Bill to Raise Texas' Smoking Age Stalls after Lawmakers Realize Fewer People Would Buy Cigarettes
At the end of January, state Senator Carlos Uresti, a San Antonio Democrat, quietly filed a bill that would lift the legal age to smoke or possess cigarettes, or any other tobacco product, from 18 to 21.
"If we are serious about stemming the epidemic of tobacco-related diseases and the misery they cause, we must steer people away from the potentially devastating choice of addiction," Uresti said at the time. "This bill recognizes and takes advantage of a simple fact. The later one tries that first cigarette, the less likely they are to become a lifetime user."
There is a very strong libertarian argument against the bill (e.g. that 18-year-olds are adults and can do whatever the hell they want), but that's not what stalled it during a hearing Tuesday morning. Rather, as the Morning News' Robert Garrett reports, it was because it would cost the state quite a sizable chunk of tax revenue.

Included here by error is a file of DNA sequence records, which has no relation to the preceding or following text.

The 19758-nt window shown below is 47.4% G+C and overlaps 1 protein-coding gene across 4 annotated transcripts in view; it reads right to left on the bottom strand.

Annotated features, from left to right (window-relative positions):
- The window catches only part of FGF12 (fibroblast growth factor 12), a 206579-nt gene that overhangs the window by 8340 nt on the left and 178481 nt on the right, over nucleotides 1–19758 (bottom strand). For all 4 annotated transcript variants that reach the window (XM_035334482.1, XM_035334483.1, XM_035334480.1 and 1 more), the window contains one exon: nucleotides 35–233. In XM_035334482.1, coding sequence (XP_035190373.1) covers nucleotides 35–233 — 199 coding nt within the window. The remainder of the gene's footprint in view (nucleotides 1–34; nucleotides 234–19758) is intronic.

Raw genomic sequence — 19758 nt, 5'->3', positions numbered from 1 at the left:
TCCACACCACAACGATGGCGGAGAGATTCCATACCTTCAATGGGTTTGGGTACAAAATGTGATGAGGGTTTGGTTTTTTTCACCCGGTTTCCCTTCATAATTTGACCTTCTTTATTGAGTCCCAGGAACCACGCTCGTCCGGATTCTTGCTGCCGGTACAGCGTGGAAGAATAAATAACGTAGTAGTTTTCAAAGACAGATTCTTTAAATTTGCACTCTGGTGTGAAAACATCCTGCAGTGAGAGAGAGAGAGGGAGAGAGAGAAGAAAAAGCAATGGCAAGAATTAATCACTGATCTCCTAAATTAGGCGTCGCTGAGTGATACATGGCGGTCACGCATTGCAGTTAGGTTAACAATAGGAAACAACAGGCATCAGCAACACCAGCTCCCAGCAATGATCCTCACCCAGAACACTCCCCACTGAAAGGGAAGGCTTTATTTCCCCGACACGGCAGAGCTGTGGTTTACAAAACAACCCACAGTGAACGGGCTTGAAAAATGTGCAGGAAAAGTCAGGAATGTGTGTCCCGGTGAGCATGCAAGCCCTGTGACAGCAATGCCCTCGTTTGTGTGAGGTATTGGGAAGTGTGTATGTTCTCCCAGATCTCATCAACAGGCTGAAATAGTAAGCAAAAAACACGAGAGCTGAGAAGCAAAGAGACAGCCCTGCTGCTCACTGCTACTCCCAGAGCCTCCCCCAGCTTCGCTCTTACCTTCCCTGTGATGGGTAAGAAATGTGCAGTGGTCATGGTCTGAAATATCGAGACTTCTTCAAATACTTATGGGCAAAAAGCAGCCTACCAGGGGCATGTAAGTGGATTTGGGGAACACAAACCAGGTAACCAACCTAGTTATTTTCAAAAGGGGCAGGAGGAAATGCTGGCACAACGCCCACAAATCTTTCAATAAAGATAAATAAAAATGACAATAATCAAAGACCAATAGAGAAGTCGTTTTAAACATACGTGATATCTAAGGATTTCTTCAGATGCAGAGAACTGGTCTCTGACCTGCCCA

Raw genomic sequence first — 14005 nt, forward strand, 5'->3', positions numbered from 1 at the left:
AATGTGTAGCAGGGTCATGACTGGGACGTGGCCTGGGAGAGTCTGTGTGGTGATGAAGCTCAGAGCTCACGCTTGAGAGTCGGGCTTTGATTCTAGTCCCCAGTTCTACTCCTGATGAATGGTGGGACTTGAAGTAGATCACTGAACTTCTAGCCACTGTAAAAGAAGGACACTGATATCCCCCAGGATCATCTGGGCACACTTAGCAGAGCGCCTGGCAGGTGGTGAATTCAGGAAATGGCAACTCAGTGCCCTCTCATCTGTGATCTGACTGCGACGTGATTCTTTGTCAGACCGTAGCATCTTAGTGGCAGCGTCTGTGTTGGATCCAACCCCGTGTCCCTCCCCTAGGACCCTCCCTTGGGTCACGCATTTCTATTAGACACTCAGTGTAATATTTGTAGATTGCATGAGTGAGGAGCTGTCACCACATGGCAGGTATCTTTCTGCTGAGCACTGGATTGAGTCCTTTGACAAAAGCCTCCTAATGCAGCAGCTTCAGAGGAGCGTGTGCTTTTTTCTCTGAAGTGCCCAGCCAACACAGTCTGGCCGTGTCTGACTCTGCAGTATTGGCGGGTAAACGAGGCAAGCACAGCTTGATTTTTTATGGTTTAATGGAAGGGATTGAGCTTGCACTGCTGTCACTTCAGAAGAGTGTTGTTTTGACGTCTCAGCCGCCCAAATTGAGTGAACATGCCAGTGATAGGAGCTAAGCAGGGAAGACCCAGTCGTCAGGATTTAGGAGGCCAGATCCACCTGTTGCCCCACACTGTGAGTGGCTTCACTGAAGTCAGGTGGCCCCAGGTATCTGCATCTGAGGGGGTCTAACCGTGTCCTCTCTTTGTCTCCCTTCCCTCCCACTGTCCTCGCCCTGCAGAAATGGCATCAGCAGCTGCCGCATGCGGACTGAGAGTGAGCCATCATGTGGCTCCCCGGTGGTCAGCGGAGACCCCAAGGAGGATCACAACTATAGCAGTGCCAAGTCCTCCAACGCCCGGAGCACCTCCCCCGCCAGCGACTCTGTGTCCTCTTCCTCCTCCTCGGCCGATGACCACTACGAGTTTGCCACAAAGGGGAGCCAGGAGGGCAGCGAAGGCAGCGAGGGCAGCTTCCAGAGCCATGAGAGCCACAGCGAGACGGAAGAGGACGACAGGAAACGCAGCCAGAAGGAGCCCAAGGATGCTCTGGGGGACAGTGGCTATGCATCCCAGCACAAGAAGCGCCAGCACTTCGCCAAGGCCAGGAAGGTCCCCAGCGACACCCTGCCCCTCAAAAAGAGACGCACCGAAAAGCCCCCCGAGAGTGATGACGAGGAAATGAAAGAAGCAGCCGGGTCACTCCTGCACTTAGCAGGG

The state comptroller's office estimates that raising the smoking age to 21 would result in a third fewer 18- to 20-year-olds using tobacco products. But that would also mean less money flowing into state coffers to the tune of $20 million per year, according to an estimate by the Legislative Budget Board, which analyzes the fiscal impact of proposed legislation.
Forfeiting that kind of cash for a progressive public health measure is a non-starter in an already cash-strapped Legislature, which is why Uresti requested consideration of his bill be delayed.
On his blog, Democratic political consultant Harold Cook points out the glaring irony in all this that "Uresti's bill has stalled because the Comptroller says the bill will accomplish exactly what Uresti hopes it will -- prevent a lot of young people from smoking."
But again, these are legally adults. Maybe the Legislature can split the baby here: raise the smoking age, lower the drinking age, and call it a wash.